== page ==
Propagate plant cuttings in potatoes! Growing cuttings of your favorite plant can be frustrating. Even trees that are well known for growing easily from cuttings sometimes aren’t that easy to propagate – and sometimes, you end up with dead sticks poking up out of a pot and a few brown leaves fluttering like flags of disappointment.
However, with a bit of honey, cinnamon, and a potato, you can increase your chances of propagation success, no matter what plant you want to grow!
Here’s a guide to a unique, organic, natural, and simple method of cultivating those cuttings. You’ll have all the roses, lemons, figs, apples, walnuts, camellias, or even giant redwoods you want!
This method is based on scientific principles but dates back hundreds of years. It only uses things you probably already have around the house. Plus, it isn’t a lot of work! As a gardener, that is music to your ears.
- How To Propagate Plants in Potatoes: Step-by-Step
- Frequently Asked Questions (FAQ)
How To Propagate Plants in Potatoes: Step-by-Step
To get straight to the point, you’ll need a few ‘magic’ ingredients for this trick. They might sound odd, but they will be explained. So, before you head into your garden, pop into your kitchen.
Cuttings usually grow best in spring and summer. The warmth of these seasons gives them time to develop a healthy root system before winter comes.
However, depending on your location’s climate (or if you have a greenhouse) or indoor area to root your cuttings, you might be able to propagate at any time of the year.
1. Take a Cutting From a Healthy Plant
When propagating cuttings in potatoes, you want to cut between 4 and 9 inches of a new, vibrant stem. There should be only a few sets of leaves on your cutting.
Make sure your cutting has at least three nodes. I like to aim for four or five minimum, but it depends on the type of plant you are taking a cutting from.
Hibiscus nodes, for example, are very close together, so it’s easy to aim for a minimum of five.
2. Slice the End of the Stem Diagonally
After harvesting your cutting, slice the end of the stem diagonally at a 45-degree angle, then dip it in your honey.
Honey is more than a sugar source. It has tons of benefits that can help your cuttings root. For example, its thick consistency makes it anti-bacterial and antifungal, but it also moisturizes and locks in the water content of your cutting. So, it can keep things perfectly damp while also staving off decay.
However, not all honey is equal. I always recommend using a raw honey like Honest Raw Honey. Raw honey is a bit thicker and more moisturizing than processed, filtered honey, which ensures that it doesn’t wash off as easily.
Pro-tip for propagating in water: The main reason plant cuttings wilt, including fresh flowers, is bacterial growth. Bacteria will clog up the ‘drinking straws’ of the plant, suffocating it. That is why regularly changing fresh-cut flowers’ water helps preserve them for longer. Most flower-food recipes include vinegar, lemon juice, or a few drops of bleach for this reason.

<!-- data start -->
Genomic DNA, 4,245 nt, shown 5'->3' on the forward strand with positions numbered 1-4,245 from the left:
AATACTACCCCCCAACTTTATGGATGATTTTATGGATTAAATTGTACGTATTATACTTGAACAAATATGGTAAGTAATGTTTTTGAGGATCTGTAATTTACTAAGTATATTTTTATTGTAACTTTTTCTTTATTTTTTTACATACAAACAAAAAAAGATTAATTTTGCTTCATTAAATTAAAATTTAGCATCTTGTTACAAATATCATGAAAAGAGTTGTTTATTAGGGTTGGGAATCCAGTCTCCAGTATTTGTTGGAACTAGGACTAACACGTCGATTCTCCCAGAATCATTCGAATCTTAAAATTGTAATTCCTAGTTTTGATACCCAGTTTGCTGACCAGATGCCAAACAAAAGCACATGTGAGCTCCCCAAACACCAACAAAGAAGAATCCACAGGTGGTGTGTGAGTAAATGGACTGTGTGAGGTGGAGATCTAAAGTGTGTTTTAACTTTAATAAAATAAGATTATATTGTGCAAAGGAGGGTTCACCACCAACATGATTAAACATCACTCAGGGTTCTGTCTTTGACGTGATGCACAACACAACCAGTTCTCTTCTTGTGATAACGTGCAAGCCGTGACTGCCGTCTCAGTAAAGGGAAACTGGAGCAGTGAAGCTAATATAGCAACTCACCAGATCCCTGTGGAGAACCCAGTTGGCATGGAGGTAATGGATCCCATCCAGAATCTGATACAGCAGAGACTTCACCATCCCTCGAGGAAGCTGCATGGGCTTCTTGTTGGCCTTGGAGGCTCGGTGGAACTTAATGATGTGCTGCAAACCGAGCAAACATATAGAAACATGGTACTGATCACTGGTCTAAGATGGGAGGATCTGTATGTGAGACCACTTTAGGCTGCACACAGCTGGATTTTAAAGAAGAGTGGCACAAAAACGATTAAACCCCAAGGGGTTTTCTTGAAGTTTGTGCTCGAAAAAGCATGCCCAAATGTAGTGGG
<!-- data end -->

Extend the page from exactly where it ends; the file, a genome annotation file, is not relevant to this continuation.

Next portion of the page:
3. Dip the Cutting in the Cinnamon Powder
After dipping the stem in honey, dip it in the cinnamon powder. I recommend choosing organic cinnamon powder, especially if you plan to eat your plant.
Don’t lick the cinnamon honey off, however tempting!
Cinnamon bark powder, the same stuff you use in baking recipes, contains natural rooting hormones. These will stimulate the root growth of any plant.
4. Stick Your Plant Cuttings in the Potatoes
To propagate your plant cuttings in potatoes, you’ll want to remove any of the ‘eyes’ of the potato, then cut or drill a small hole in the center.
The hole should be the same size as the diameter of your cut stem so it fits in snugly.
The potato will provide water and nutrients to the cutting. Because you have removed the eyes, the potato will degrade into the soil instead of growing itself. You can use half a potato if it is too big.
5. Bury the Potato With the Plant Cuttings Sticking Out
Bury the potato in a pot full of potting mix or healthy soil from your garden. You want to ensure it is covered completely and that there is enough space for the young plant to grow.
This technique can even be effective when planted directly in a garden bed!
That’s it! Simple!
6. Leave Your Plant Cuttings to Grow
Now, leave your cutting in a well-lit spot, safe from harsh weather, and wait. Keep the soil moist, like with any potted plant. The potato will help forgive any gaps between watering.
This method works wonders. It provides your cuttings with an anti-bacterial water supply and nutrients while they are still developing their root structure. By the time winter arrives, you should have thriving plants. They will be healthier than any other method of propagating cuttings!
Frequently Asked Questions (FAQ)
Do you still have questions about how propagating plant cuttings in potatoes works? Well, here are the answers to some of the most common questions I’ve heard about it:
Cinnamon is good for cuttings as it is antimicrobial, preventing infection from entering your plant’s raw node or stem. Using cinnamon in your propagation practices will greatly increase the chances that your plant will grow roots without developing a bacterial or fungal disease.
You can propagate almost any plants in potatoes, whether you want to propagate trees, shrubs, flowers, veggies plants, herbs, or succulents. Potatoes protect the raw edge of cuttings from fungi, bacteria, and dehydration, allowing the cutting to focus on developing healthy roots.
Propagating plant cuttings with potatoes is a fantastic way to use everyday kitchen supplies to increase your chances of propagation success!
Have you ever tried this method? Or do you plan to give it a shot? Let us know about your potato-propagated plants in the comments below!